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Logging and Sawmilling Journal November 2014

February 2016

On the Cover:
The world’s leading steep slope innovators from New Zealand and North America will be at the Steep Slope Logging Conference and Field Demo being held March 2-3. Further information on the conference which is being presented by Logging & Sawmilling is available at (Photo of a Tigercat LS855C configured for steep slope logging courtesy of Frank Chandler, Technical Forest Solutions, LLC.)

Campbell River’s goal: reviving the forest industry
The city of Campbell River, B.C. has set up a Forestry Task Force—chaired by a forest industry veteran—to revive the forest industry in the Vancouver Island community.

COFI convention—Where to from here for lumber markets?
With softening lumber markets in China, and a still slowly recovering U.S. housing market, the industry has definitely got some challenges ahead of it, all of which will be discussed at the Council of Forest Industries annual convention and trade show, coming up in Kelowna, B.C. April 6-8.

White River’s sawmill lines are white hot
Ontario’s White River Forest Products sawmill is intent on being one of Canada’s most efficient sawmills, and that effort recently received a $15 million capital investment that will significantly boost production.

Climbing steep slopes—with the ClimbMAX
B.C.’s Tolko Industries was the first operation in North America to use a winch-assist forestry machine—the ClimbMAX steep slope harvester from New Zealand—and their experience so far has been positive.

Remote Operated Bulldozer system tackles B.C.’s steep slopes
Island Pacific Logging has been using the steep slope Remote Operated Bulldozer (ROB) winch assist system—developed in New Zealand—on Vancouver Island since last summer, and it’s working so well that the company has agreed to be the North American distributor for the system.

Getting the most out of every scrap of wood
Producing everything from solid wood products to shavings, the Lewis Mouldings and Wood Specialties mill operation in Nova Scotia is known for its high wood utilization.

Log handler ably handles east coast weather
Groupe Savoie tried out a number of log loading machines for the millyard at their sawmill in Quentin, New Brunswick, and decided on a Sennebogen 830 M-T, a log handler that is able to handle the cold—and wet weather—that hits the region.

The Edge
Included in this edition of The Edge, Canada’s leading publication on research in the forest industry, are stories from the Canadian Wood Fibre Centre and Alberta Innovates - Bio Solutions.

The Last Word
Whatever happens in the forest industry in 2016, it sure as heck isn’t going to be boring, says Jim Stirling.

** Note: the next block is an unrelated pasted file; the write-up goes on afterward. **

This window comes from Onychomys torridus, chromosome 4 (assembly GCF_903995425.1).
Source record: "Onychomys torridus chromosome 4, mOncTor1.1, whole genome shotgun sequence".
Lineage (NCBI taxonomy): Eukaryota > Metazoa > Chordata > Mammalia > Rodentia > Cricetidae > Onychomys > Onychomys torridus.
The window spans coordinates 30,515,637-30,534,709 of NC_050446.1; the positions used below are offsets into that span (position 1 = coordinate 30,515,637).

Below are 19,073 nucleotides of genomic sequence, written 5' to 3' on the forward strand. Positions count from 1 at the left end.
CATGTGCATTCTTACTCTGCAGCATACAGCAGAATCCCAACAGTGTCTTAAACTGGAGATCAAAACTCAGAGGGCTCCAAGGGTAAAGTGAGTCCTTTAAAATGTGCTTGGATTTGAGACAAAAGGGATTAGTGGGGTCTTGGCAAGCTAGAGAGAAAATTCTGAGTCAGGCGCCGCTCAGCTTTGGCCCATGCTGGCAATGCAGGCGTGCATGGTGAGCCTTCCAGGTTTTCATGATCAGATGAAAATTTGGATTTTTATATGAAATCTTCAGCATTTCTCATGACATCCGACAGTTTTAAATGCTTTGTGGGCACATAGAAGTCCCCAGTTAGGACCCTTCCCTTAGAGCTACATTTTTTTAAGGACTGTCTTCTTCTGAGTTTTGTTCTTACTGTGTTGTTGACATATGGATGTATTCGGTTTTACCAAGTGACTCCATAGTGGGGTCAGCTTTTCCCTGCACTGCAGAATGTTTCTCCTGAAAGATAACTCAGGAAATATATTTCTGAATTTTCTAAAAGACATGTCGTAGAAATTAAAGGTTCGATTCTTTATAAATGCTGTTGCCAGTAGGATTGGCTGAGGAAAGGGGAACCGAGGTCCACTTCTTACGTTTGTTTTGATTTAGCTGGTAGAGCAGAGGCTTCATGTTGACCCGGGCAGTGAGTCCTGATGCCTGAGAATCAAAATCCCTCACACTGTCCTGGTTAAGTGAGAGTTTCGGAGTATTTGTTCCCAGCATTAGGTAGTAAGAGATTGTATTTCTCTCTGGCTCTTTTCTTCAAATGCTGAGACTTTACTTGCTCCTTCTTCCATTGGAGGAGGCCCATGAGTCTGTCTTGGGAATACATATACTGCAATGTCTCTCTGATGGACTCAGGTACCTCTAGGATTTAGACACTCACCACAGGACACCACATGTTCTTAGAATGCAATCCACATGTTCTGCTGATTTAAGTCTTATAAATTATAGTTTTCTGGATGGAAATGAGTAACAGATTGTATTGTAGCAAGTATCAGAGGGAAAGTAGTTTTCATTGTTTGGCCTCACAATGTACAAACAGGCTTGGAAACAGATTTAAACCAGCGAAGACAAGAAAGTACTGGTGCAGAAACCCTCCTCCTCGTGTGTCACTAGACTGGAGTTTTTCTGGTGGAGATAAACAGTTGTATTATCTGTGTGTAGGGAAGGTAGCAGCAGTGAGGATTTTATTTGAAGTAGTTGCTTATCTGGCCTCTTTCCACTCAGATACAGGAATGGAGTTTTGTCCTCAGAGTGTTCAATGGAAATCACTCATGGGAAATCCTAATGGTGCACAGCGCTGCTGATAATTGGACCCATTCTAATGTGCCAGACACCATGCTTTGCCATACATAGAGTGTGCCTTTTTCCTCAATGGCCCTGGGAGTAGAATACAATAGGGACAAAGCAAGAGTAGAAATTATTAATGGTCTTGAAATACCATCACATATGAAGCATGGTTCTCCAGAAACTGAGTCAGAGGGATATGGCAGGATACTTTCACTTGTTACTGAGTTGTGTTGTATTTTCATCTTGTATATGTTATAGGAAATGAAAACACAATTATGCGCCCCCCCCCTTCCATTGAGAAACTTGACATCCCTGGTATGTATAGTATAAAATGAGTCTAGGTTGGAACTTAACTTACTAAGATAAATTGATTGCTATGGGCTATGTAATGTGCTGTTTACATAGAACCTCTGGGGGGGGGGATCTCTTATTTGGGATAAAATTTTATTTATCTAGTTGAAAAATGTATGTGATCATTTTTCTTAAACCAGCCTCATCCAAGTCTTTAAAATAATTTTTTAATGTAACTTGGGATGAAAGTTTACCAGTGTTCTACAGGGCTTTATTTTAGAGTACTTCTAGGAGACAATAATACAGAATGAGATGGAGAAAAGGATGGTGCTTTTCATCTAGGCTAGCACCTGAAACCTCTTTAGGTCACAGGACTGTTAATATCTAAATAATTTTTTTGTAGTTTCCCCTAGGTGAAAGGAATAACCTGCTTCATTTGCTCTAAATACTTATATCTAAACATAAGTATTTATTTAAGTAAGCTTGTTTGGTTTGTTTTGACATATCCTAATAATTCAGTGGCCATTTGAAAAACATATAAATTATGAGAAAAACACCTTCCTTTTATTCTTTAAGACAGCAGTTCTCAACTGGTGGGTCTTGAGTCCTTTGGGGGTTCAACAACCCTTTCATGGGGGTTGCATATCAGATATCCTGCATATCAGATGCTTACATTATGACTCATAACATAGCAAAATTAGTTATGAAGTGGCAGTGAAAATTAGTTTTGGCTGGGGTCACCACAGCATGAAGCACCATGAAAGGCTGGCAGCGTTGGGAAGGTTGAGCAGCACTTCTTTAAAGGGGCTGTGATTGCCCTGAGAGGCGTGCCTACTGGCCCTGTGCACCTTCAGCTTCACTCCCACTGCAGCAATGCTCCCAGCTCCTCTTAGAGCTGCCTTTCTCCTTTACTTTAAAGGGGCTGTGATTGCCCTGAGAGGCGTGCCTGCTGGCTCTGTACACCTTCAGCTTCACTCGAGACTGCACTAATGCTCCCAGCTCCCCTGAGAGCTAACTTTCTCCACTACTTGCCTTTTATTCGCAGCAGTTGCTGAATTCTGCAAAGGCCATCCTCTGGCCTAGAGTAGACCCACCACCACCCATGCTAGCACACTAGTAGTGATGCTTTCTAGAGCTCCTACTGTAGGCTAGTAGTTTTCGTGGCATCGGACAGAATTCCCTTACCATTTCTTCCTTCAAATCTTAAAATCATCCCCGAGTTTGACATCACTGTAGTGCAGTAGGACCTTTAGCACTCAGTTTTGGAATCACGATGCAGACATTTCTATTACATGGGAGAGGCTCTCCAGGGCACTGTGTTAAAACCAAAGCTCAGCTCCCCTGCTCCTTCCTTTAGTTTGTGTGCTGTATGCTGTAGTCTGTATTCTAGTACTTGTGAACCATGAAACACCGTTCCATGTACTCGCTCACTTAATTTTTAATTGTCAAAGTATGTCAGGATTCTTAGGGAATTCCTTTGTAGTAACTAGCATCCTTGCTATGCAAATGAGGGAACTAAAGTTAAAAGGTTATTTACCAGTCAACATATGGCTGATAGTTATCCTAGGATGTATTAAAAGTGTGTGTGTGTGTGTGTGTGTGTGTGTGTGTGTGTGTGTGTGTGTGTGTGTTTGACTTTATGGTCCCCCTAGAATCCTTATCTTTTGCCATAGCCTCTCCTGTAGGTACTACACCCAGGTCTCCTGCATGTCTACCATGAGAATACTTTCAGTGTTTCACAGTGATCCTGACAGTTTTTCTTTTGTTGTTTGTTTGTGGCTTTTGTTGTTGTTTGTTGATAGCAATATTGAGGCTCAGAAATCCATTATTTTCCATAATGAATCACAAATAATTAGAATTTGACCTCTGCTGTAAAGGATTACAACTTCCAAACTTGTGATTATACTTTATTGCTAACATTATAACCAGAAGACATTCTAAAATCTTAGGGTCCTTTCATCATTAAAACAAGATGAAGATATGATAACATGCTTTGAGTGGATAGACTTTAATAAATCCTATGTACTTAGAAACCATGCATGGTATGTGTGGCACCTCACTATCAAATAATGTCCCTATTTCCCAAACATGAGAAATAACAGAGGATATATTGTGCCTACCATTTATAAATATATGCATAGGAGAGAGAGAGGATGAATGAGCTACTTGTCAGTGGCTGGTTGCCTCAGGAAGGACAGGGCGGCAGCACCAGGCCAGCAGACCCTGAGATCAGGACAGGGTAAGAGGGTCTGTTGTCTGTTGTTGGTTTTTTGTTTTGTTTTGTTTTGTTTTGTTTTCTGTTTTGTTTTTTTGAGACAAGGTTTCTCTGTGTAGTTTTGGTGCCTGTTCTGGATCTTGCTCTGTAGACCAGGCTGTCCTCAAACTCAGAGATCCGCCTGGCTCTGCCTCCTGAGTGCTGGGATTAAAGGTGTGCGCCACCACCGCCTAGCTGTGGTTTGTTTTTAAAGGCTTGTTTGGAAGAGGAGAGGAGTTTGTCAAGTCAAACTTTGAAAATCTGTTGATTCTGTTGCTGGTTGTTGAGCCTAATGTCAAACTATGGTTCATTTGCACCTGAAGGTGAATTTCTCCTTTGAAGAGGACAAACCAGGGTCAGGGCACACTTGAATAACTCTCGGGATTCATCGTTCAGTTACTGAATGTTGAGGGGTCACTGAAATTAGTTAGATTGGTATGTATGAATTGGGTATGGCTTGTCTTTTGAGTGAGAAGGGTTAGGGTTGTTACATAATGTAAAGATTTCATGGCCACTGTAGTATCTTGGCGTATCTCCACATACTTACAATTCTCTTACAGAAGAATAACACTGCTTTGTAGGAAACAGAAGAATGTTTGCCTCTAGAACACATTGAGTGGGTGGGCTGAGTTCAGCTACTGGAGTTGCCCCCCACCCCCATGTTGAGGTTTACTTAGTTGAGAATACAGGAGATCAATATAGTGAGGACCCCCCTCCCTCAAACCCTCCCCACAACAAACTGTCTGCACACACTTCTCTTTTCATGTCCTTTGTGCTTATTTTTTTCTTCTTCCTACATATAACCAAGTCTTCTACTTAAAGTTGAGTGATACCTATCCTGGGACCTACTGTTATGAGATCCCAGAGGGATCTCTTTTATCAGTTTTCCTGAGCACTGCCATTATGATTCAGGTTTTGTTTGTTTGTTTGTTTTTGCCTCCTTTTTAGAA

Tech Update: Primary Breakdown

Supplier Newsline


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Island Pacific Logging

Remote Operated Bulldozer system tackles B.C.’s steep slopes

Island Pacific Logging has been using the steep slope Remote Operated Bulldozer (ROB) winch assist system—developed in New Zealand—on Vancouver Island since last summer, and it’s working so well that the company has agreed to be the North American distributor for the system.

By Paul MacDonald

Just how effective is the steep slope Remote Operated Bulldozer (ROB) winch assist system developed by New Zealand-based logging contractors Rosewarne and May?

So effective, says B.C. logger Lyle Newton of Island Pacific Logging Ltd., that he agreed to become the North American distributor for the system.

Newton has been using the New Zealand-developed ROB system in his own logging operations on Vancouver Island since last summer, and has found the dozer-based winch assist approach delivers huge safety, environmental and production benefits.

“There will always be a need for hand fallers on the B.C. Coast,” says Newton. “But we can now log steeper ground, safer, with mechanical systems.”

Newton came across the ROB system when Lars Rosewarne was visiting B.C., to check out a used Madill 124 grapple yarder he was purchasing—and sending home to New Zealand. Rosewarne left behind a DVD showing his ROB system.

“I watched that DVD once, and I could see that we needed this equipment here in B.C. for our operation,” said Newton.

“I phoned Lars up in New Zealand and told him I wanted one, and he shipped it over. We put it together and put it to work—and it was everything we thought it would be,” added Newton.

Newton approached Rosewarne about selling it for them in Canada, and they struck a deal to be the distributor for the ROB system for all of North America.

Island Pacific LoggingSince last summer, Island Pacific Logging has been doing steep slope harvesting on Vancouver Island with a Cat TK 752 feller buncher and a Cat 552 buncher, both with Southstar FD750 directional felling heads, with the ROB mounted on a John Deere dozer. At the end of 2015, Newton was putting the finishing touches on two more machines mounted with the winch assist systems. The three machines are John Deere 850 C and J dozers, equipped with hydrostatic drive, which assists with feeding of cable through the twin-winch systems. The cable is fed through fairleads that are welded to the top of the semi u blade of the dozers. Newton emphasized that the ROB system is not a prototype. “It’s proven equipment technology. Lars is a logging contractor like we are, but he’s also an entrepreneur. He’s one of those guys who can build logging equipment and make it work—and he’s done all that with this system. ”Rosewarne’s approach with the ROB system would be close to any logger’s heart—he keeps it simple.